Duties of an Executor

So you have been named as an executor in someone else’s will. What now? The first thing to note is that you are not obligated to act. You can renounce the position, though you must do so in the appropriate fashion, which includes a specific court form. If you choose to act though, there are four core tasks you must perform, all with keeping the singular goal of acting in the best interests of the beneficiaries named in the will. These four core tasks are: identifying estate assets and liabilities, administering and managing the estate, satisfying the debts and obligations of the estate finally, distributing and accounting for the administration of the estate. If you do not perform these four core takes, you may be personally liable.

Identifying Estate Assets and Liabilities

This task means you must determine the full nature and value of all property and debts held by the deceased and includes applying for pensions, death benefits, life insurance, transferring bank accounts into the estate name and arranging for a list of the contents of a safety deposit box. It is important that you are thorough in this task as you must account to the beneficiaries in the fourth core task.

Administering and Managing the Estate

This task comprises all the activities you must do to keep the estate active and includes creating and maintaining records of the property and activities of the estate, communicating with beneficiaries on a regular basis, protecting estate property, applying for a grant of probate or bringing any questions before court, commencing or defending legal claims and preparing financial statements. The wills drafted at Alberta Wills Online afford an executor the opportunity to hire agents to complete any of these tasks. The most common agents hired in estates are accountants to prepare the financial records and file tax returns and lawyers to obtain the grant of probate. The fees for agents will come from the estate.

Satisfying Debts and Obligations

As executor, it is your responsibility to make sure all the creditors of an estate get paid, including Canada Revenue Agency. As such, this task includes determining the tax liability of the estate, paying existing and ongoing debts and liabilities and determining whether the estate should advertise for creditors. As an executor, you are entitled to be reimbursed for reasonable out of pocket expenses incurred (particularly as you wait for the grant of probate and may not have access to estate assets.

Distributing and Accounting

This tax requires you to identify each of the beneficiaries and notify them of their interests, administering any testamentary trusts, preparing a distribution schedule and actually transferring assets from the estate to each beneficiary. It is important to note that a distribution is a two-part process- all assets covered by a will must first be transferred to the estate, then to the individual beneficiaries.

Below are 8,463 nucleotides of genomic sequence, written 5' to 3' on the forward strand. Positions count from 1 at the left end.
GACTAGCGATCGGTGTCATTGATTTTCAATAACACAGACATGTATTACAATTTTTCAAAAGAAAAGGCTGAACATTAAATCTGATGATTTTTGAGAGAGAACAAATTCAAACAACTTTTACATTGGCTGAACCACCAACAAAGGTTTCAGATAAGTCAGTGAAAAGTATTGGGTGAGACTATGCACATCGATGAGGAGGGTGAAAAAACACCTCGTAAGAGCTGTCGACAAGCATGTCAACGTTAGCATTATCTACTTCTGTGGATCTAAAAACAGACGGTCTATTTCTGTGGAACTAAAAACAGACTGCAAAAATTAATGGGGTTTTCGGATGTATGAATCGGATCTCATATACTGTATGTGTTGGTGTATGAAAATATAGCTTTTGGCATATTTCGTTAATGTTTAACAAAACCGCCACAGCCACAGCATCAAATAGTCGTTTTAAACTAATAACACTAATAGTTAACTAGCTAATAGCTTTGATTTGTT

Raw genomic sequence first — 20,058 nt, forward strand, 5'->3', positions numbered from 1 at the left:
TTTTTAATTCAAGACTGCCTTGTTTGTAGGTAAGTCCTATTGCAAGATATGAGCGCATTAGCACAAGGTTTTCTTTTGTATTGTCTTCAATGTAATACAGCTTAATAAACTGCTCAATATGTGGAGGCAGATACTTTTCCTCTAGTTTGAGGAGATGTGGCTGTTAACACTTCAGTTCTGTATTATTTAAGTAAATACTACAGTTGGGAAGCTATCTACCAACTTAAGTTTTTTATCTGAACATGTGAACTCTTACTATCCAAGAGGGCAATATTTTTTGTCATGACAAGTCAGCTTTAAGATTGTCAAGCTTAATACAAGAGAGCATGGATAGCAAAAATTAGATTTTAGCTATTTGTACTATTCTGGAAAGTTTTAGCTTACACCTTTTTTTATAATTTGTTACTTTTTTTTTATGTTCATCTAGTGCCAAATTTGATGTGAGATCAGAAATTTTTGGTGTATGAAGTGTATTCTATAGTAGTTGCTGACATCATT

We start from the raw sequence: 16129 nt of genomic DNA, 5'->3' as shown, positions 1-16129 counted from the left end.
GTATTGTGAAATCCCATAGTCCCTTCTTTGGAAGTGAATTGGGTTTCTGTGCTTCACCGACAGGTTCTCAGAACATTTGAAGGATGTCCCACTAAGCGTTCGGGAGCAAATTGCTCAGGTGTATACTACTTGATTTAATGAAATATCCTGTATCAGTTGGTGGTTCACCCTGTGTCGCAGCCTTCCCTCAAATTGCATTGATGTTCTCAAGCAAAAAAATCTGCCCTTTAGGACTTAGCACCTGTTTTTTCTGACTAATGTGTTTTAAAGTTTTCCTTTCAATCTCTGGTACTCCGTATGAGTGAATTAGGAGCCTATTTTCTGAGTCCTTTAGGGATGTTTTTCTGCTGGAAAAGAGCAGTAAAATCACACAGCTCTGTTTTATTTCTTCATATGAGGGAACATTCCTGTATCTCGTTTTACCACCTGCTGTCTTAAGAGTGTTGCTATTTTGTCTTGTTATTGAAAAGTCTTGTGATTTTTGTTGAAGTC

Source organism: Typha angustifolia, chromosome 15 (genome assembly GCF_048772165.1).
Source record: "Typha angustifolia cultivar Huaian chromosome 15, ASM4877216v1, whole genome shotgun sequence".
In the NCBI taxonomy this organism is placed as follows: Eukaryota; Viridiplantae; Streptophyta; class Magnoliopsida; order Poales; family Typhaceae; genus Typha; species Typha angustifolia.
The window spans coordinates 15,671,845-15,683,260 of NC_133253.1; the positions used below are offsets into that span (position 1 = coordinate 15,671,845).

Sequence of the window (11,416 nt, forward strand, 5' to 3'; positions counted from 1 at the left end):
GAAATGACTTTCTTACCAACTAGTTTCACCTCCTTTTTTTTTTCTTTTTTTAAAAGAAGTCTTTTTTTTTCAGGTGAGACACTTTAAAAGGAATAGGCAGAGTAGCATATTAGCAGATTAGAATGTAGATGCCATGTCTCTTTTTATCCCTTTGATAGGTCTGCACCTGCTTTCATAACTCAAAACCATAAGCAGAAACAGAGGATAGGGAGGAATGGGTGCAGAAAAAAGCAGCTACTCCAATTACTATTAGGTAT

Being an executor can be a lot of work and carries a high level of responsibility and duty to the beneficiaries. As such, it is imperative that you consider very carefully the people you name as executor and ensure you select people who are up to the task.

Duties of an Executor

Why Do I Need a Will?

There are 2 important reasons why a person should have a will though both, or neither, may apply to everyone. The first reason deals with your assets and how you would like those assets to be dealt with when you die. Without a will, your assets will be distributed according to the legislated intestacy rules which will likely not reflect your wishes. For example, if you pass away and are married with children, and all of the children are both your and your spouses, your spouse will receive all your assets. However, if you pass away and are married, but you have children who are not your spouses, your spouse will get a preferential share and the remainder will be divided among your spouse and children. If your estate is small, this may mean your spouse gets everything if the value of your estate is less than the preferential share. In addition, if you do not wish one of your children to inherit an equal share or if you wish your children to inherit at an age other than 18, this cannot be dictated without a will. A will allows you to state your wishes and maintain control over your assets. Even if the intestacy rules reflect what you would like to happen, everyone has a different idea on what is “fair” and what is “equal” so a will can provide guidance for your heirs in distributing your assets.

The second, and arguably more important reason, pertains to people with minor children. You will name a guardian for your minor children in your will. Without naming a guardian, your wishes may not be known and therefore not respected and this could cause great strife among your family members. In the worst case scenario, your children could end up in foster care if no one steps forward to care for them.

In any event, the only way to have your wishes be known and followed is to have a will.

Why Do I Need a Will?